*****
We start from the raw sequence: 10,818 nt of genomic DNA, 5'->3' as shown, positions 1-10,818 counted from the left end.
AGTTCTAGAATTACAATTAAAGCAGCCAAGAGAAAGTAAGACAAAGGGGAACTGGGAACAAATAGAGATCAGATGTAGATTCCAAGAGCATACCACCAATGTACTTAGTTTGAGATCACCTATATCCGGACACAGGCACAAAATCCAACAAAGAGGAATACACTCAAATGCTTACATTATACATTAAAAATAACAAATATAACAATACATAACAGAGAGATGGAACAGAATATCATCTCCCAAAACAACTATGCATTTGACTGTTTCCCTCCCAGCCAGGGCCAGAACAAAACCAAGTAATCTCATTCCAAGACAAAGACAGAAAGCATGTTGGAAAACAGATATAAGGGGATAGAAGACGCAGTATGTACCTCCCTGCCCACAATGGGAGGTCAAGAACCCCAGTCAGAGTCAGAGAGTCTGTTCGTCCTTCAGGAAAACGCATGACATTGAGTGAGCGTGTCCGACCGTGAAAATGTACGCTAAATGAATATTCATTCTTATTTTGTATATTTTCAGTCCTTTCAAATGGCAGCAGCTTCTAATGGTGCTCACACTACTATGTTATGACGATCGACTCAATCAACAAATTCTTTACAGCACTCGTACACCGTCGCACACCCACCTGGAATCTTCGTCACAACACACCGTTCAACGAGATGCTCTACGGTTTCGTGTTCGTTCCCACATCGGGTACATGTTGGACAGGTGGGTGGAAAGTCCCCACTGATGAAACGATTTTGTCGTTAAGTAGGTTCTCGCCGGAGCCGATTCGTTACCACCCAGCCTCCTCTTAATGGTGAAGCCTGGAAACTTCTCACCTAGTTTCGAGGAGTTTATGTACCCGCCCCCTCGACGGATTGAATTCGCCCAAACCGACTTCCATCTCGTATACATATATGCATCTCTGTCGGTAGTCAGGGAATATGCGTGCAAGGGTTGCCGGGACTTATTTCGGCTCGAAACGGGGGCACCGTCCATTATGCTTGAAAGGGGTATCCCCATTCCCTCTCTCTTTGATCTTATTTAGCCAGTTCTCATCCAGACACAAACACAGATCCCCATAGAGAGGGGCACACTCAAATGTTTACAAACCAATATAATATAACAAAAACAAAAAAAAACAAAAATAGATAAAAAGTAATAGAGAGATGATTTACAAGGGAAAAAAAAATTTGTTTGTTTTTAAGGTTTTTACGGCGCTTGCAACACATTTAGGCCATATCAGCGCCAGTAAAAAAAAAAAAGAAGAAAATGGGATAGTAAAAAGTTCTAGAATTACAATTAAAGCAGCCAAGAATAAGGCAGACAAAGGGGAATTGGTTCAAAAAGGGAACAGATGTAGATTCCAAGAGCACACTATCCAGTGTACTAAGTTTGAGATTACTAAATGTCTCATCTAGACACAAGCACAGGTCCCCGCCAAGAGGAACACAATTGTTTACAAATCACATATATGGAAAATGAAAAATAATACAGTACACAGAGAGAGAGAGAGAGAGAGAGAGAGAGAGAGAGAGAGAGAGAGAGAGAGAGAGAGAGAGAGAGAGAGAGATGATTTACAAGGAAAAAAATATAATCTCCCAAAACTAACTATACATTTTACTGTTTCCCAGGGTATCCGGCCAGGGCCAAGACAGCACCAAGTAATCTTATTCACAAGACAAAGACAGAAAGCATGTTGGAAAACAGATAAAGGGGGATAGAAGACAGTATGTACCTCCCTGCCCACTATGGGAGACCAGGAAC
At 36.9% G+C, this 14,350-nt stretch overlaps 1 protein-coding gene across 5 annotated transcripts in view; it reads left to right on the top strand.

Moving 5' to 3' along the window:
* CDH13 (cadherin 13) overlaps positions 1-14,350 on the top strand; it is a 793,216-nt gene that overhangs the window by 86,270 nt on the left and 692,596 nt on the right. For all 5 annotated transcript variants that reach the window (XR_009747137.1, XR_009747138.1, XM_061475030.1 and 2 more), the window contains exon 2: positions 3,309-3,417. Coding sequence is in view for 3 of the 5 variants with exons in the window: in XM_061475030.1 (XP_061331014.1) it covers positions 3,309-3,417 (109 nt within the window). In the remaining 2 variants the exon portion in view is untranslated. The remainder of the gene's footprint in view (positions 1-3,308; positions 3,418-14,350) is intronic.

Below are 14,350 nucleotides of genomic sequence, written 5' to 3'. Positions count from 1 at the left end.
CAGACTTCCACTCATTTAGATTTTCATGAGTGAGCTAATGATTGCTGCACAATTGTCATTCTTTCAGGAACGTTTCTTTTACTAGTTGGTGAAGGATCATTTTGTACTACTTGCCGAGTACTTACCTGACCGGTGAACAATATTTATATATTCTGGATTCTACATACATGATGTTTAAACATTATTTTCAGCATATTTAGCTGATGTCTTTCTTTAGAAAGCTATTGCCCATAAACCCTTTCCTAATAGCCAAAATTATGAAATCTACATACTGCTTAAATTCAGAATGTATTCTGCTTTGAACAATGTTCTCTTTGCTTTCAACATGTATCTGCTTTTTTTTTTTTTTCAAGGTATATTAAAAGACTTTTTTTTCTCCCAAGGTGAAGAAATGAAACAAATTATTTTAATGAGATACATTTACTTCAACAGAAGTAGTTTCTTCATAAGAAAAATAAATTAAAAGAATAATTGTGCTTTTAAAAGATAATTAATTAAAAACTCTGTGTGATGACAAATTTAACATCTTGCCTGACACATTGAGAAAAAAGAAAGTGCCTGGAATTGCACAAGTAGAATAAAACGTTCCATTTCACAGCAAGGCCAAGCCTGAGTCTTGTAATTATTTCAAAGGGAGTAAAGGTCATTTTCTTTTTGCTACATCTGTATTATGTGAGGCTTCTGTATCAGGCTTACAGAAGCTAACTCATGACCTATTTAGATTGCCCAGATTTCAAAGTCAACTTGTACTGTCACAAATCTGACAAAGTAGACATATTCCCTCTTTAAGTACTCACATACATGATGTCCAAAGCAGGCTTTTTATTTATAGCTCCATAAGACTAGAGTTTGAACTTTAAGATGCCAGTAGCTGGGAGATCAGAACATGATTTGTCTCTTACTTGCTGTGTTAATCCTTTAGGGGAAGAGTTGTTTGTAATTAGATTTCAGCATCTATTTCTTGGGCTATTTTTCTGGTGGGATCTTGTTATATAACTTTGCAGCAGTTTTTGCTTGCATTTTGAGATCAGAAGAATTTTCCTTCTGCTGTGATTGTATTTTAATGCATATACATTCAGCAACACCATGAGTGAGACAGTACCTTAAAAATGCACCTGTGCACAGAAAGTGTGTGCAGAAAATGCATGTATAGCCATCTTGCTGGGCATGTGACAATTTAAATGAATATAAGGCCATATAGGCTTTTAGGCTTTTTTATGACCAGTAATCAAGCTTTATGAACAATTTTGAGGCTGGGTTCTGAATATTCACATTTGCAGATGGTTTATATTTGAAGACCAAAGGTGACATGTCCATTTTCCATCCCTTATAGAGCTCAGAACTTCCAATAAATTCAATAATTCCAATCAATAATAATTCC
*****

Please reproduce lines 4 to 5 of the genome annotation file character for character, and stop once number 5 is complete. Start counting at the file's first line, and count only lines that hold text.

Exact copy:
Moving 5' to 3' along the window:
* CDH13 (cadherin 13) overlaps positions 1-14,350 on the top strand; it is a 793,216-nt gene that overhangs the window by 86,270 nt on the left and 692,596 nt on the right. For all 5 annotated transcript variants that reach the window (XR_009747137.1, XR_009747138.1, XM_061475030.1 and 2 more), the window contains exon 2: positions 3,309-3,417. Coding sequence is in view for 3 of the 5 variants with exons in the window: in XM_061475030.1 (XP_061331014.1) it covers positions 3,309-3,417 (109 nt within the window). In the remaining 2 variants the exon portion in view is untranslated. The remainder of the gene's footprint in view (positions 1-3,308; positions 3,418-14,350) is intronic.